With respect to disclosure, §96(1) of the Personal Privacy Protection Law states that "No agency may disclose any record or personal information", except in conjunction with a series of exceptions that follow. One of those exceptions involves when a record is "subject to article six of this chapter [the Freedom of Information Law], unless disclosure of such information would constitute an unwarranted invasion of personal privacy as defined in paragraph (a) of subdivision two of section eighty-nine of this chapter". It is noted, too, that §89(2-a) of the Freedom of Information Law states that "Nothing in this article shall permit disclosure which constitutes an unwarranted invasion of personal privacy as defined in subdivision two of this section if such disclosure is prohibited under section ninety-six of this chapter". Therefore, if a state agency cannot disclose records pursuant to §96 of the Personal Protection Law, it is precluded from disclosing under the Freedom of Information Law.
Section 96(1) of the Personal Privacy Protection Law limits the circumstances under which state agency may disclose personally identifiable information. The only provision in my opinion that would permit the Division of Parole to disclose information identifiable to an inmate would involve §96(1)(c), which authorizes disclosure when personal information is available under the Freedom of Information Law, i.e., when disclosure would not constitute an unwarranted invasion of personal privacy.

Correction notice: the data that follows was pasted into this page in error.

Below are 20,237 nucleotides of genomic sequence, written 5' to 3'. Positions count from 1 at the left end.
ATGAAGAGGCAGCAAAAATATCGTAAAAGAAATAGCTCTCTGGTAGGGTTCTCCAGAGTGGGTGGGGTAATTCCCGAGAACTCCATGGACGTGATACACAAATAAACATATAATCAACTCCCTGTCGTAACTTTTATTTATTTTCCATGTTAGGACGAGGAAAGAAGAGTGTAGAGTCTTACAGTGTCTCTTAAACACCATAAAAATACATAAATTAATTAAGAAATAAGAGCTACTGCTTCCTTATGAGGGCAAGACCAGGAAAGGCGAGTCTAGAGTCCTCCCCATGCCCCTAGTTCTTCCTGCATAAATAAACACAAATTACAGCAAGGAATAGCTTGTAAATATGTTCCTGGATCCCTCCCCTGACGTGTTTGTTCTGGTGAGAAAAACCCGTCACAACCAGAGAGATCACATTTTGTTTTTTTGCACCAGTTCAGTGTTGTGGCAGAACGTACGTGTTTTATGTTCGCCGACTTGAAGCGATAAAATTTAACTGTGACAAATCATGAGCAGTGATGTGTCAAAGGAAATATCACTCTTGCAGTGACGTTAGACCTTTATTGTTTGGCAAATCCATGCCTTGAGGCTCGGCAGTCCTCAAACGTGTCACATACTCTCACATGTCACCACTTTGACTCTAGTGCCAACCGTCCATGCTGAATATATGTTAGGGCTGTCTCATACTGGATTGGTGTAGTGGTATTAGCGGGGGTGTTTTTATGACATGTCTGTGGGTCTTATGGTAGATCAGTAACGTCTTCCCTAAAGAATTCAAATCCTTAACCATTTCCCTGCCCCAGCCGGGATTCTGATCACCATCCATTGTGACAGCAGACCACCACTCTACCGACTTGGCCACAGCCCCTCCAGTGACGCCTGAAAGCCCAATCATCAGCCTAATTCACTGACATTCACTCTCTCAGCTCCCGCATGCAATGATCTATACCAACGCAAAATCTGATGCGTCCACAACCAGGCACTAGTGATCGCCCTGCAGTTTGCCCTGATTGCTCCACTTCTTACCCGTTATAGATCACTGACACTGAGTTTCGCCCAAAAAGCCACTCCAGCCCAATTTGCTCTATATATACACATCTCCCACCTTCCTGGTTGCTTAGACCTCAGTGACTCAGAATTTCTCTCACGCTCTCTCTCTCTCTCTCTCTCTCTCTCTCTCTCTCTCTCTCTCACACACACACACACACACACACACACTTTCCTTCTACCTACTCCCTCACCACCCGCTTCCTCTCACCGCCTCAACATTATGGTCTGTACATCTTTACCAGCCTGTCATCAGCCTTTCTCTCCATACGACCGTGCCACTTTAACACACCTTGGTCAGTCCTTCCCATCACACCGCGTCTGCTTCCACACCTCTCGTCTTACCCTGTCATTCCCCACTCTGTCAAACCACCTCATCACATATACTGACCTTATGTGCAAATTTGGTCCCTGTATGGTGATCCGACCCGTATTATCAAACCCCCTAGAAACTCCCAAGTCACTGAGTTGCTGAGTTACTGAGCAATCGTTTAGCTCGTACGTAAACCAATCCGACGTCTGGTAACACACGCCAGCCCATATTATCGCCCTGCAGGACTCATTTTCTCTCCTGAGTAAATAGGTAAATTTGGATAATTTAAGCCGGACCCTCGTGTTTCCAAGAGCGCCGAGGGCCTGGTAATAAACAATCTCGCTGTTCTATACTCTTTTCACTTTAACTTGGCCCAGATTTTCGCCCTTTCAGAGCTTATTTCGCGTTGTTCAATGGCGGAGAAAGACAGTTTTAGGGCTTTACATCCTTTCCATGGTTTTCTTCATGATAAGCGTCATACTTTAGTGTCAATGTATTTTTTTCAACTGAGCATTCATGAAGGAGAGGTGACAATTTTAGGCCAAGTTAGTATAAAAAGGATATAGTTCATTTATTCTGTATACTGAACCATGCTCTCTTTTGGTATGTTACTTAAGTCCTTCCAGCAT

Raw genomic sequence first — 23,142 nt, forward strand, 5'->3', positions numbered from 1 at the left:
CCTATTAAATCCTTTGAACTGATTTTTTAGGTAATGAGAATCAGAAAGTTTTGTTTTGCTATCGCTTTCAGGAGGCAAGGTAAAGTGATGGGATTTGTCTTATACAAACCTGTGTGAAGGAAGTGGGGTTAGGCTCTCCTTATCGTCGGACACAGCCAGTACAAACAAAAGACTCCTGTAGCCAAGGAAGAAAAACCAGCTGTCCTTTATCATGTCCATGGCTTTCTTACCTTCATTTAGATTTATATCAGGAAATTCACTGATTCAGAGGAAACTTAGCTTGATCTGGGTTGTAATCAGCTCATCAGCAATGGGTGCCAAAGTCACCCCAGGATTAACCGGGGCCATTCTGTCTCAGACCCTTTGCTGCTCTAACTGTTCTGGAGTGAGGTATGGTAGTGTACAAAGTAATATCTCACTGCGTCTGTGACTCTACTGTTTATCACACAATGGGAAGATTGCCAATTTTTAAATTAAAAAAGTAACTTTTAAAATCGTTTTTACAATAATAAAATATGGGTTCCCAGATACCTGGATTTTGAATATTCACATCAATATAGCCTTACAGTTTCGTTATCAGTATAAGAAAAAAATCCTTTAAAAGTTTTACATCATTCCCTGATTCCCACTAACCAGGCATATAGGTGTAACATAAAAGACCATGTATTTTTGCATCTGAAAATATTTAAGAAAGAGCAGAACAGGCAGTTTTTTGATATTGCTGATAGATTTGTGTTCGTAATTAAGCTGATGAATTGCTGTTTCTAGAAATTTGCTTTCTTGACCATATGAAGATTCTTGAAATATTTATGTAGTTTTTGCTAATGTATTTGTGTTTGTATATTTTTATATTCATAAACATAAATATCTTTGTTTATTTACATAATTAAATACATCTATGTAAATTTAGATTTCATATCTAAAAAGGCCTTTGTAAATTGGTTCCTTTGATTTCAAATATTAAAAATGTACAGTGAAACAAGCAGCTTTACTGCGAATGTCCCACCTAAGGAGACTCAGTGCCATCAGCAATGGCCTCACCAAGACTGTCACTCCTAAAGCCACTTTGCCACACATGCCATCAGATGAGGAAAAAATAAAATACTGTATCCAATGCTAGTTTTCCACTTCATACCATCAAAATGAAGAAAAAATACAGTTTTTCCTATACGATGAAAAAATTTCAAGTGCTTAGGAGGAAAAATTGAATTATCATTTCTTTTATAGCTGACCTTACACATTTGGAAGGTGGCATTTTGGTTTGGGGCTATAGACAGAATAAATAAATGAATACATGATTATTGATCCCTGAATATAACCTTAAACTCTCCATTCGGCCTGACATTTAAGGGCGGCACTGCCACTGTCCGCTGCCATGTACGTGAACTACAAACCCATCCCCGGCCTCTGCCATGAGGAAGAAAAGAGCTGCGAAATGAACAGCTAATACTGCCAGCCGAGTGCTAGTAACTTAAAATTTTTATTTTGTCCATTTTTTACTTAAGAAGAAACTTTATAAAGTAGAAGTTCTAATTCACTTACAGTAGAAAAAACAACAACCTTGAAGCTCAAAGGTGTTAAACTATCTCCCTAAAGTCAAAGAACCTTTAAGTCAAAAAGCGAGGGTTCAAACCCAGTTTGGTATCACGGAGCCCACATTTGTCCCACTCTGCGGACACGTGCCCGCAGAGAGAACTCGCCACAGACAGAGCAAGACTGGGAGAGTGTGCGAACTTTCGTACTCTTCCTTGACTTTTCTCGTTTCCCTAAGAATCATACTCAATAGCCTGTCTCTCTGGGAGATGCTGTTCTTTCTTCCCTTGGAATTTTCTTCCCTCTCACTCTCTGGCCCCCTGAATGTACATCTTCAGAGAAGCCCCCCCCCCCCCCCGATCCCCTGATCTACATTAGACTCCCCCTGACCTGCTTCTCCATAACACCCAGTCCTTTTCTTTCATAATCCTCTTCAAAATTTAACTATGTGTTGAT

While I am unfamiliar with the contents of the transcripts or the worksheet, information regarding the inmate's medical or mental condition, for example, would in my view constitute an unwarranted invasion of personal privacy if disclosed [see Freedom of Information Law, §89(2)(b)(i) and (ii)]. There may be other intimate details concerning the inmate that could be withheld in accordance with the privacy provisions.
Those provisions would also be applicable with respect to references to victims, their families and others affected by a crime. The extent to which they would apply would in my opinion be dependent on the specific nature of the information.
Also of potential significance is §87(2)(g), which permits an agency to withhold records that:
"are inter-agency or intra-agency materials which are not: